A lawsuit designed to challenge state laws governing how teachers are hired, fired and laid off is growing out of New York City.

It’s not just the midtown law firm that’s offering free legal expertise, or the new, city-based advocacy group created to support the effort to weaken the state’s teacher job protection laws. Four of the six students whose families have agreed to join the case also go to school in the city, according to lawyers involved in the case.

Some of the parents are seasoned advocates like Keoni Wright, an East New York father of five who’s spoken at rallies and penned an op-ed in the Daily News pushing for tougher teacher evaluations. Wright’s twin girls had different kindergarten teachers at P.S. 158, which he says resulted in the two developing reading skills at different paces.

Two other New York City parents who have agreed to join the suit are Ginet Borrero and Raymond Diaz, Sr., who live with their three children in Cypress Hills, Brooklyn. The lawyers wouldn’t release the names of other parents who plan to join the case, but the other two expected plaintiffs are from Buffalo and Rochester, respectively.

The planned legal effort, which is being supported by former CNN anchor Campbell Brown and was announced Tuesday, looks to imitate the challenge brought in a Los Angeles Superior Court. The judge in that case, Vergara v. California, ruled that the state’s teacher tenure laws disproportionately left poor and minority students with lower-quality teachers.

At the heart of the lawsuit in New York will be the question of whether laws providing job protections to teachers prevent schools from being able to remove ineffective teachers and, as a result, harm a student’s constitutional right to a “sound, basic education.”

But New York is not California, and officials say differences in New York’s laws will make it much harder to prove that point.

New York’s tenure law requires teachers to be reviewed for three years before becoming eligible for tenure, not two, as in California. And New York’s new teacher evaluation law is intended to identify ineffective tenured teachers and allow principals to quickly fire them without facing long and costly appeal hearings—though 92 percent of teachers statewide received “effective” or “highly effective” ratings last year.

“We will vigorously and aggressively defend the basic due process that teachers deserve,” said Carl Korn, a spokesman for New York State United Teachers.

In New York City, the percentage of eligible teachers who received tenure has also declined steeply in recent years, as the Bloomberg administration delayed many teachers’ tenure decisions in an effort to make the protection less automatic.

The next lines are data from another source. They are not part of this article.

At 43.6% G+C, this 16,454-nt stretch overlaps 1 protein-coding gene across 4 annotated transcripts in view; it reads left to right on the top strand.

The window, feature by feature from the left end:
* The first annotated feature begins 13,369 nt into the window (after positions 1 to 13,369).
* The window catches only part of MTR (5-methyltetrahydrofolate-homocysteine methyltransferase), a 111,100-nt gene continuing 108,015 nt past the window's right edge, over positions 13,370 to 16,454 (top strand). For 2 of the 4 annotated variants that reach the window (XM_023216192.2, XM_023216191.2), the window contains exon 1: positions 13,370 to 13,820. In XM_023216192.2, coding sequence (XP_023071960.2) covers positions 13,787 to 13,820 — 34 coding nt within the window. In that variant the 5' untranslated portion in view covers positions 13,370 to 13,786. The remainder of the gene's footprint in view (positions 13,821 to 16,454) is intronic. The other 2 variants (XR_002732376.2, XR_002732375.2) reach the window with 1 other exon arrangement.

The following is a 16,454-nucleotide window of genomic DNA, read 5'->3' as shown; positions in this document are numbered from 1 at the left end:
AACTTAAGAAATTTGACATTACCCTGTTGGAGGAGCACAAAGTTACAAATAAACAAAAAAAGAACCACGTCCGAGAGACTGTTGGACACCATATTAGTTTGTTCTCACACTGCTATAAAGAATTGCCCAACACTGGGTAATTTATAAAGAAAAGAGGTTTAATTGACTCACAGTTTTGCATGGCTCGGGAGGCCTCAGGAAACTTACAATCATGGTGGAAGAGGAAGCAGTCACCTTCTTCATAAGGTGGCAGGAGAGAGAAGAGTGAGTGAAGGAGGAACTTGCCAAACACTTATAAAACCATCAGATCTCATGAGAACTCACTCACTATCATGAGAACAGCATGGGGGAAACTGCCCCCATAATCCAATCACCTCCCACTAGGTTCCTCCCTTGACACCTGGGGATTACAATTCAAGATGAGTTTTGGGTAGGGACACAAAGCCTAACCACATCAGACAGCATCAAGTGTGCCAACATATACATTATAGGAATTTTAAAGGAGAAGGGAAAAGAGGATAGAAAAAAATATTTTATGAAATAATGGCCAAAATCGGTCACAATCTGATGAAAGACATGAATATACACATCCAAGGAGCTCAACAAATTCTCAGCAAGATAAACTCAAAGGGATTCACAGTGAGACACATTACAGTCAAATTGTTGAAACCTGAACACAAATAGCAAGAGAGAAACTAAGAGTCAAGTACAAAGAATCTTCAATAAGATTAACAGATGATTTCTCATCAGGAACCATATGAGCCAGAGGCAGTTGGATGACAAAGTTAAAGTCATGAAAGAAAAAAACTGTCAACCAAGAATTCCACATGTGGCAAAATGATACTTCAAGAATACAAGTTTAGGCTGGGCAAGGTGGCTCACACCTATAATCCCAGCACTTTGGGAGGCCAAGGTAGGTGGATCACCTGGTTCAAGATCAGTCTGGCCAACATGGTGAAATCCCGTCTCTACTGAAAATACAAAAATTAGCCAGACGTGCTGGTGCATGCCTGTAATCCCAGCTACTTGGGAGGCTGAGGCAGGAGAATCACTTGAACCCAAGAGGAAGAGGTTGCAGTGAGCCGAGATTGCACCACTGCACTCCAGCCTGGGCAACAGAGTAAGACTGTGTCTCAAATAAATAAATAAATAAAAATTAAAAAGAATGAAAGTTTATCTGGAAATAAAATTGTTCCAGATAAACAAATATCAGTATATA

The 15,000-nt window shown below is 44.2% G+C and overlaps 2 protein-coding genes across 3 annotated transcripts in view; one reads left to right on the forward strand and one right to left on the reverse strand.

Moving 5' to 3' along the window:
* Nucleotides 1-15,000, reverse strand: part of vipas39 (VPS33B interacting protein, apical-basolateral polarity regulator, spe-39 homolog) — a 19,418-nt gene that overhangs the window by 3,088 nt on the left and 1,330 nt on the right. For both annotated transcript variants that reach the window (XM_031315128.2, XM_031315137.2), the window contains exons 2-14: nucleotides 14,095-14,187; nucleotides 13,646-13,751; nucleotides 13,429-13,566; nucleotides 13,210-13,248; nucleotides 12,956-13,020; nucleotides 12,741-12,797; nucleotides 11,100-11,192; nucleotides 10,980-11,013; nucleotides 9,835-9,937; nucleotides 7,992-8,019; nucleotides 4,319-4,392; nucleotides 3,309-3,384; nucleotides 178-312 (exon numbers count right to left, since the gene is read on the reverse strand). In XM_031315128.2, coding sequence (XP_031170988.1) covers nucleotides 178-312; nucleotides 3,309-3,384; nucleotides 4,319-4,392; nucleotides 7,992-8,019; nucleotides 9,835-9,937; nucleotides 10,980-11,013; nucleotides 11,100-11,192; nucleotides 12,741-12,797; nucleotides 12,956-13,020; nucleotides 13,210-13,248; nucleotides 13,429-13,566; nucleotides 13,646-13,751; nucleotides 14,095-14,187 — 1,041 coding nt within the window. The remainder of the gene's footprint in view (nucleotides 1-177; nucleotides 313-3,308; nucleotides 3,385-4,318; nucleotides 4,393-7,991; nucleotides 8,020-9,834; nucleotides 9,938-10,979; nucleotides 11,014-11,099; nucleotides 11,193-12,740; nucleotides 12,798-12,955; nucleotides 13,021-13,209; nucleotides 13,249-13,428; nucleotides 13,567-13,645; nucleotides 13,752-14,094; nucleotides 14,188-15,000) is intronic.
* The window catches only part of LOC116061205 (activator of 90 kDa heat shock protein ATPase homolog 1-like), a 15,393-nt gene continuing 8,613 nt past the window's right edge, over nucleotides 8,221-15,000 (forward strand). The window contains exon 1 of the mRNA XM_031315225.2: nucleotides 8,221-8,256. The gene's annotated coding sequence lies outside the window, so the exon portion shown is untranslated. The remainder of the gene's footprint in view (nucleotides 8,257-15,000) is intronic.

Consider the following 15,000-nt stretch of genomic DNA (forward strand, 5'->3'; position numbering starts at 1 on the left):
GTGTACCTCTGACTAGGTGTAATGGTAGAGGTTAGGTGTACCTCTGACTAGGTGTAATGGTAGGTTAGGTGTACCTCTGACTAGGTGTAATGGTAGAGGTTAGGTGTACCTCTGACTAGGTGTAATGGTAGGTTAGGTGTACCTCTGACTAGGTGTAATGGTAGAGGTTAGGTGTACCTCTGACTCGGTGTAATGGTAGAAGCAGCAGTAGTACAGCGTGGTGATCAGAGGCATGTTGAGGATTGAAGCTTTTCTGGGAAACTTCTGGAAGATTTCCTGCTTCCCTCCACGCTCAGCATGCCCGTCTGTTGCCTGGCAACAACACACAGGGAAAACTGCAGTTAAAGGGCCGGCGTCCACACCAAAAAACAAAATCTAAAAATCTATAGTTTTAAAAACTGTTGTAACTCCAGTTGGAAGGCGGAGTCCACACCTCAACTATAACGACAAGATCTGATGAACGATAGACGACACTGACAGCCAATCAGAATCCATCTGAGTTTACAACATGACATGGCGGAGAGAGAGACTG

“The methodology for helping someone out of the profession who does not belong in the profession is also better than it’s ever been,” Mayor Bill de Blasio said Tuesday. “So I think we’re on the right track, and I don’t think we need a lawsuit muddying the situation.”

State education officials, who have faced a year of fierce public opposition to the state’s education policies, were quieter on Tuesday, unwilling to wade into a sensitive debate on the final day of the year’s last Board of Regents meeting.

For his part, State Education Commissioner John King said he agreed with the Vergara decision, but said that its goals are being accomplished in part by the state’s new teacher evaluation system.

“Certainly, the Vergara decision in California reflected the notion that students’ civil rights are best vindicated when they have access to excellent teaching,” King said.

Some Regents declined to comment on the case. Kathleen Cashin, a former Brooklyn superintendent and union supporter, found a middle ground. Teachers still deserve due process rights, Cashin said, but it takes too long to decide if a tenured teacher should be fired—one of the points that lawyers representing the student plaintiffs plan to make.

Brown said that their case will challenge the argument that New York’s teacher evaluation law is an effective tool for ushering ineffective teachers out of the classroom. A detailed breakdown of how teachers were evaluated last year has been delayed for months, and Brown said that data will become evidence.

“You can’t just tweak and work around the edges if you’re going after the heart of the problem,” Brown said. “You have to challenge the underlying law itself.”